Maiko Zulu’s dreadlocks cannot disqualify him from being an MP


Rastafarians have the legal right to seek election as members of Parliament (MPs) but statutes are not specific about whether they may take their seats in their dreadlocks.
According to correspondence from Cecilia Sikatele, of the Office of the Clerk of the National Assembly, to Zambia Daily Mail company secretary George Zulu, any person shall qualify to be elected as an MP if he or she meets the criteria under Article 64 and 65 of the Republican Constitution.
Rastafarians, like any other citizen, would meet that criterion unless they are serving a custodial sentence.
The query was made in the wake of dreadlocked musician and activist Maiko Zulu indicating that he would seek election as MP.
Ms Sikatele said Parliament is an honourable institution and MPs are respectable people who dress and conduct themselves in an acceptably responsible manner.
“I have been directed to acknowledge receipt of your letter dated 13th January, 2014, addressed to the Clerk in which you sought to know whether National Assembly does allow Rastafarians to become members of Parliament.
“I have further been directed to advise that the qualifications for election as a member of Parliament are prescribed in the Republican Constitution under Articles 64 and 65…,” the letter reads in part.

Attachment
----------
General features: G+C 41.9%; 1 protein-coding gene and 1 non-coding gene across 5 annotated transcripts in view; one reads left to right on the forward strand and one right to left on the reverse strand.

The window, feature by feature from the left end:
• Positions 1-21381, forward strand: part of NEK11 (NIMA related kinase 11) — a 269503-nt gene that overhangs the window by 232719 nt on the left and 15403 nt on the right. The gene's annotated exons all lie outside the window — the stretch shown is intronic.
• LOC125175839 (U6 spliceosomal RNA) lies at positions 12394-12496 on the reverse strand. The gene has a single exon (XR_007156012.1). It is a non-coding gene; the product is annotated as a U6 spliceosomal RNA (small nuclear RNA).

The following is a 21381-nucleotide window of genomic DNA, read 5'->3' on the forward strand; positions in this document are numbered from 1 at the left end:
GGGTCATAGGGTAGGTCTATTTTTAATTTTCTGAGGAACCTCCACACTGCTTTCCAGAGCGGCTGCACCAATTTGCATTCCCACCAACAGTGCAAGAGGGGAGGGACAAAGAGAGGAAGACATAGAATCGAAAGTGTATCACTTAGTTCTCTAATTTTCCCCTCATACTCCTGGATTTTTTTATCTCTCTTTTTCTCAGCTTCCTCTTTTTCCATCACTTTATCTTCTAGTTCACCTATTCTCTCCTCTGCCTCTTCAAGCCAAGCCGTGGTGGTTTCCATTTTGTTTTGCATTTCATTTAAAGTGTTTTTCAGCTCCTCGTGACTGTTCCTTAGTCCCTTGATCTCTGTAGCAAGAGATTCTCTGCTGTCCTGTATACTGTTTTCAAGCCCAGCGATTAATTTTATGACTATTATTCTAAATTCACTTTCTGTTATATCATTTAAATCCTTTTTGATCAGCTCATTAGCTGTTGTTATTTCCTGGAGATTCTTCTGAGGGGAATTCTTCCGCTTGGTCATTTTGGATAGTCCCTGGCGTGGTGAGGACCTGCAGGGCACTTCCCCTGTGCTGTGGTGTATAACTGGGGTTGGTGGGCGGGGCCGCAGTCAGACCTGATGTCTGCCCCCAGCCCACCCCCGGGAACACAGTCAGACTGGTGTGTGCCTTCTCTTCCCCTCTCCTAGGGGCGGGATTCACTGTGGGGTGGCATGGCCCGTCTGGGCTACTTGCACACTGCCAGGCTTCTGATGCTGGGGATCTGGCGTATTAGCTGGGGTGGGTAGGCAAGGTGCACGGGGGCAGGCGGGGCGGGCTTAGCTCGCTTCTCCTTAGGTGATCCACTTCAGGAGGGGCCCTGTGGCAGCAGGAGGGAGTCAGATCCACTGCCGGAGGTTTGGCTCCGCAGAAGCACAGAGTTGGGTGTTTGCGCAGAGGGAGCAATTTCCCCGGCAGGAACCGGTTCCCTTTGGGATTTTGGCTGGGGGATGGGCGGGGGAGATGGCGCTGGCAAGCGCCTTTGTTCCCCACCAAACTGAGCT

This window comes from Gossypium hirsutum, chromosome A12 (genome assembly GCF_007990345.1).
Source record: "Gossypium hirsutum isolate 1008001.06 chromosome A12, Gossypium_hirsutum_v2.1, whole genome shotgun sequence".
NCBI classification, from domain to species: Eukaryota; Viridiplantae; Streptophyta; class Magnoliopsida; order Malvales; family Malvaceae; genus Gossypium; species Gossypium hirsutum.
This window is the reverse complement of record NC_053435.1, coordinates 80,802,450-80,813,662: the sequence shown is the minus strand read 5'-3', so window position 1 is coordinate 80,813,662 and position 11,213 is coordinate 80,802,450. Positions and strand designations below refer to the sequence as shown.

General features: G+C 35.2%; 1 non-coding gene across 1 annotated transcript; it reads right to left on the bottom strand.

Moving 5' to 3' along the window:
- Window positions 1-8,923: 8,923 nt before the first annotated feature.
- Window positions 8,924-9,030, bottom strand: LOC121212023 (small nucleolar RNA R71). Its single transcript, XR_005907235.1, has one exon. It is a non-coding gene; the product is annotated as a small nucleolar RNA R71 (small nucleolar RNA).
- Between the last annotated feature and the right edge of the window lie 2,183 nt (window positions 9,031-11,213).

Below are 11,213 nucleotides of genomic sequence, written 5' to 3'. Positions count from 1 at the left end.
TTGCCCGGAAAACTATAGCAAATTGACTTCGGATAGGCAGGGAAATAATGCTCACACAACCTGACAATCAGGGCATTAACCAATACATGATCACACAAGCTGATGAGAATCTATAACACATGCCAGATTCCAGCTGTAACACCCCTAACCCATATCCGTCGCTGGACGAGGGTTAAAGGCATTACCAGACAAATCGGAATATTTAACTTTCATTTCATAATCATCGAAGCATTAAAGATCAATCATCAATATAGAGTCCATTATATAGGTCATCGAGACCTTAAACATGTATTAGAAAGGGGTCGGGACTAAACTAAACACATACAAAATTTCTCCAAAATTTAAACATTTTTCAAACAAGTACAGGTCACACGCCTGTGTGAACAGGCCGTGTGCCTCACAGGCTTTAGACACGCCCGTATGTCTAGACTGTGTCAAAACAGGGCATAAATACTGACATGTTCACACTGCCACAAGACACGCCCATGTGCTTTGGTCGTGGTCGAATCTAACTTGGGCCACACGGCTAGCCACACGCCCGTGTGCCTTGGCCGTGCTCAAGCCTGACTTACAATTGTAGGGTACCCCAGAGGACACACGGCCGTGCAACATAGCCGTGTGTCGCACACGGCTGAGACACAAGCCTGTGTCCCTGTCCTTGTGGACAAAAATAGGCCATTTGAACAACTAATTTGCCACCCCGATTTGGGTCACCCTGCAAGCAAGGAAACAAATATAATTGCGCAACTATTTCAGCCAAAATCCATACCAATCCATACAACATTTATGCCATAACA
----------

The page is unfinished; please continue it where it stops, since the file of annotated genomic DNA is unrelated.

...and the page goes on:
Among the disqualifications are that a person cannot be elected member of Parliament if he has, within a period of five years before his nomination for election, served a sentence of imprisonment for a criminal offence.
The Law also states that any person of unsound mind does not qualify to be elected if one has been sentenced to death by a court in Zambia or one has been declared bankrupt.
Further, a chief does not qualify, unless he abdicates his throne.
“It is also important to note that the Zambian Constitution does not discriminate on who may stand in terms of religious beliefs,” Ms Sikatele said.
Anyone may aspire to be an MP as long as they are Zambian, 21 years or above, literate and conversant with the official language, English.
Meanwhile, Zulu has welcomed the news that his dreadlocks cannot disqualify him from being a member of the house.
Zulu said if one does not know their rights, they are bound to give up on their dreams.
He added that this news stands as an encouragement to other people with dreadlocks who aspire for public office.
“There are professionals like bankers, lawyers, teachers who should be allowed to wear their hair in this fashion because dreadlocks are our African identity,” he said.
Recently, “Ras” Zulu, known for his often apt socio and political commentary, declared an undying love for his long hair which he said shall stay even if he gets to sit in Parliament.
The revelation came shortly after he made a bold and public announcement that he wants to move beyond being a ‘change agent’ through music by becoming a legislator.